Pelicans 125 – Wizards 104: Where It All Went Wrong | Wizards Blog Truth About

Pelicans 125 – Wizards 104: Where It All Went Wrong

Updated: November 28, 2018

Although the Wizards entered Wednesday night’s game against the Pelicans having won three out of their last four games, some might put an asterisk by each of those victories.

They defeated a Los Angeles Clippers team that had played the previous night in Atlanta against the Hawks, then the Wizards defeated the aforementioned Pelicans without Anthony Davis, and just two nights ago they defeated a Houston Rockets team that did not have the services of Chris Paul (and Gerald Green)–although James Harden and Eric Gordon combined for 90 points.

Wednesday night’s matchup against the Pelicans represented a shot at legitimacy for the Wizards. Not only were the Pelicans winners of nine of 11 at home this season, but Anthony Davis was also in the lineup this time. A win for the Wizards would’ve made them winners of four out of the last five. Perhaps it could have given them confidence going into Friday night’s game against the Philadelphia 76ers, and served as notice to the rest of the NBA that their worst basketball was in their rearview mirror.

As nice and neat as that narrative would have been to watch (and write about), it didn’t fall into place quite that easily. Or at all.

The Wizards lost 125-104, they were out-rebounded 64-38, Anthony Davis torched them for 28 points and 15 rebounds, Jrue Holiday had 29 points, and Tim effin’ Frazier–the same Tim Frazier who woefully underachieved in a Wizards uniform–had 12 points, 12 assists and six rebounds in 36 minutes of play. Frazier hadn’t scored that many points since March of 2017, during his first stint with the Pelicans. He never scored that many points as a Wizard.

So where did it all go wrong for the Wizards?

At the 2:33 mark of the first quarter, the Pelicans were leading the Wizards 25-15 when Tomas Satoransky came into the game for John Wall. Satoransky and Austin Rivers were in the backcourt, Jeff Green and Kelly Oubre (who had 12 first-quarter points and played aggressively all night en route to 22 points including 4-8 from the 3-point line) were the forwards, and Markieff Morris was at center. They closed out the quarter on a 9-6 run, and the bench, unlike the starters who were struggling with ball movement and hitting open shots, flashed the necessary offensive continuity to keep the Wizards within striking distance.

Coach Brooks allowed that same lineup to start the second quarter, and while they weren’t able to come closer than six points, they continued to put pressure on the Pelicans—lifted by the hot 3-point shooting of Nikola Mirotic.

In response, Coach Brooks subbed out the hot-shooting Oubre in favor of Beal, and 30 seconds later the Pelicans increased their lead to 11 thanks to yet another 3-point shot by Mirotic. Then Green and Morris combined to score 10 points for the Wizards and the New Orleans lead was back down to six points. It crept back up to eight, and then Brooks took out the hot-shooting Green in favor of Oubre, and he brought back Wall for Satoransky.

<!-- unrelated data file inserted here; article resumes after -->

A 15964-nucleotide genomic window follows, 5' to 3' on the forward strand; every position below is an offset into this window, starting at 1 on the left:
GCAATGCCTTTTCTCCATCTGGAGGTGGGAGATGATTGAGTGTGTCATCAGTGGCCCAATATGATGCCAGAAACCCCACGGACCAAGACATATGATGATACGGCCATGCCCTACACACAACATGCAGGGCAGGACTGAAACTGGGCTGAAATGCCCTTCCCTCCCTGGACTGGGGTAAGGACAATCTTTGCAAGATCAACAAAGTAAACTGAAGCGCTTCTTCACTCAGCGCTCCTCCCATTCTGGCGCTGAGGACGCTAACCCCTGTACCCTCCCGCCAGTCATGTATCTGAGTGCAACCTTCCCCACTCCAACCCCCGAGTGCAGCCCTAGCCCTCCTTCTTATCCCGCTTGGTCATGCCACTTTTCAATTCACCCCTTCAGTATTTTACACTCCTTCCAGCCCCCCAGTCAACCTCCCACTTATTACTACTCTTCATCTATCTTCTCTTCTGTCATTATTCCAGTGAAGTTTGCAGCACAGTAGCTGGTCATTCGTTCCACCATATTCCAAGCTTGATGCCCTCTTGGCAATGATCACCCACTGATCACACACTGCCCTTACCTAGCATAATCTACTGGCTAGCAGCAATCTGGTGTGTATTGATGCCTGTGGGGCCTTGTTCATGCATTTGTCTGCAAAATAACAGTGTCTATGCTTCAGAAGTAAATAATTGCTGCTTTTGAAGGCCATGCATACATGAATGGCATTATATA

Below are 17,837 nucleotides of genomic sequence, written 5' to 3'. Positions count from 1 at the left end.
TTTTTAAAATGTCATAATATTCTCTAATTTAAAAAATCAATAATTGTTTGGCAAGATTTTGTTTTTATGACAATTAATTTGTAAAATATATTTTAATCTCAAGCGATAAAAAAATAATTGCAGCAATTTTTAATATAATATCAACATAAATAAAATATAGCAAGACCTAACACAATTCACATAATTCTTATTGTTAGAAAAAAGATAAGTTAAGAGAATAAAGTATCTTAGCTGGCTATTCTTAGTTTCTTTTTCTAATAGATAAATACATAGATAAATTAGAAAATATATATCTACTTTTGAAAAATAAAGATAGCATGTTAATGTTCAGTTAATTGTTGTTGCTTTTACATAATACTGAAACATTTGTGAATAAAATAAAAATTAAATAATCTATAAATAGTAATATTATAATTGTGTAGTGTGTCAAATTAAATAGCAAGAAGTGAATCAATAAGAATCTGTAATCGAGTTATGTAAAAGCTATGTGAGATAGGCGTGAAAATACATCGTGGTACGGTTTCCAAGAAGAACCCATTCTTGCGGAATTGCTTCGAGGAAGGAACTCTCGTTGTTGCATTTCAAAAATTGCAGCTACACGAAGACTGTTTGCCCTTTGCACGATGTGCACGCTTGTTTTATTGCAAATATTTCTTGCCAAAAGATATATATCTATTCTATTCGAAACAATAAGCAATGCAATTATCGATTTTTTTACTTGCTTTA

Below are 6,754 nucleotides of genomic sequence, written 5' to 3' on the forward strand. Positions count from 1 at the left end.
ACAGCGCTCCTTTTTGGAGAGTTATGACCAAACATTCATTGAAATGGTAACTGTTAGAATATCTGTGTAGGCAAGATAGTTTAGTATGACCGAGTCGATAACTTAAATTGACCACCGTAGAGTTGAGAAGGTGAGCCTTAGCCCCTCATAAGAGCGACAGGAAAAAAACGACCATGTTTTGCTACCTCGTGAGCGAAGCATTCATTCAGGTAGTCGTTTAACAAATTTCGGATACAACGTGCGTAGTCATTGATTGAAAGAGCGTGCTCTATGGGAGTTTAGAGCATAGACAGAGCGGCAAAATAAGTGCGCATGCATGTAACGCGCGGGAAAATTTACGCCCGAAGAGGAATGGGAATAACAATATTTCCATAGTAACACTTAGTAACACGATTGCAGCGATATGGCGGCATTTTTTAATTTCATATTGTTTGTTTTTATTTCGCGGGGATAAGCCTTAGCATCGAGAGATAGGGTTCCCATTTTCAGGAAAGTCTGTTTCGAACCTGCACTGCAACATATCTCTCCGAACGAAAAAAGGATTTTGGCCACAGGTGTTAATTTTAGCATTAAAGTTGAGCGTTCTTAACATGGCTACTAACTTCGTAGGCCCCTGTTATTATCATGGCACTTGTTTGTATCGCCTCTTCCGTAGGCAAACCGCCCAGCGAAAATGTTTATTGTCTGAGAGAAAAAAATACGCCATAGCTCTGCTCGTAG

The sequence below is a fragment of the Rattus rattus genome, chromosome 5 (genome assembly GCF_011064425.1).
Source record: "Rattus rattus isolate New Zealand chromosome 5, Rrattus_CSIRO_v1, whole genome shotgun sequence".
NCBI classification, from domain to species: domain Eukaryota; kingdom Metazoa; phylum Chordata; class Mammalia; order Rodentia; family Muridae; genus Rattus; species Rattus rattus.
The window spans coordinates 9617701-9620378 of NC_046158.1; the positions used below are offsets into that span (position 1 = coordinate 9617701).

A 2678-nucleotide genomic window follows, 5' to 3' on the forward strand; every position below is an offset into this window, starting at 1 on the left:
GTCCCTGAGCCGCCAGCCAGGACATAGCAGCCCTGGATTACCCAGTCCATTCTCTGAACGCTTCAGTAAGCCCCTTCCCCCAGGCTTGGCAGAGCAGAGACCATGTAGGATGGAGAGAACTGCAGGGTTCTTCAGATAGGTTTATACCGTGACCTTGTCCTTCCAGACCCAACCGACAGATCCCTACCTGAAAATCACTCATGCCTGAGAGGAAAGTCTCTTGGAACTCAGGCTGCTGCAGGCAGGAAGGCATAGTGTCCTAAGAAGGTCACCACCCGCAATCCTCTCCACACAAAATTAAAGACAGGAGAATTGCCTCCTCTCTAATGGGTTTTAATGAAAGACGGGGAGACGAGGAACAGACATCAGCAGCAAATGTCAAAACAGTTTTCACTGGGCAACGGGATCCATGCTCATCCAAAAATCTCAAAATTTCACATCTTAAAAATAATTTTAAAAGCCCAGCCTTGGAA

That is exactly when the Wizards starting trending in the wrong direction.

From the 6:18 mark when Wall and Oubre were subbed back into the game until the 1:59 mark of the second quarter, the Wizards were outscored 10-0. With 1:58 left in the first half, Wall hit a desperation, double-clutched 3-pointer just before the shot clock expired. The Wizards scored just four more points the remainder of the quarter, but the Pelicans scored nine more. The halftime score was 67-47 in the Pelicans’ favor.

Wall played like a man possessed in the third quarter (9 points, 5 assists), as did Beal (12 points, 3 assists), but unfortunately for them Anthony Davis played better with 16 points. The Wizards never got closer than 11 points for the remainder of the night, and Coach Brooks was never able to find that magical lineup to slow Davis, Holiday or even Tim Frazier.

The loss dropped the Wizards to 8-13 overall and 2-8 on the road, which provoked a return to the woe-is-me platitudes from the team:

“We found our spirit at home… We still have to try to figure it out. We need to do it soon, because we’ve got a bunch of road games coming up in this month. There’s definitely a difference in the energy and intensity.” —Scott Brooks

“Didn’t guard the ball, didn’t help each other out. Transition was terrible. As to why, I don’t know. It’s kinda like we went to old habits tonight.” —Bradley Beal

The good news for the Wizards? They get a second chance at legitimacy on Friday night against the Philadelphia 76ers. Bad news? The Sixers have Joel Embiid, Ben Simmons and now Jimmy Butler. A daunting task indeed.

And now, we’ll end on some positive words courtesy of Kelly Oubre, Sr.


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Rashad Mobley
Reporter/Writer at TAI
Rashad has been covering the NBA and the Washington Wizards since 2008—his first two years were spent at Hoops Addict before moving to Truth About It. Rashad has appeared on ESPN and college radio, SportsTalk on NewsChannel 8 in Washington D.C., and his articles have appeared on ESPN TrueHoop,, Complex Magazine, and the DCist. He considers Kareem Abdul-Jabbar a hero and he had the pleasure of interviewing him back in 2009.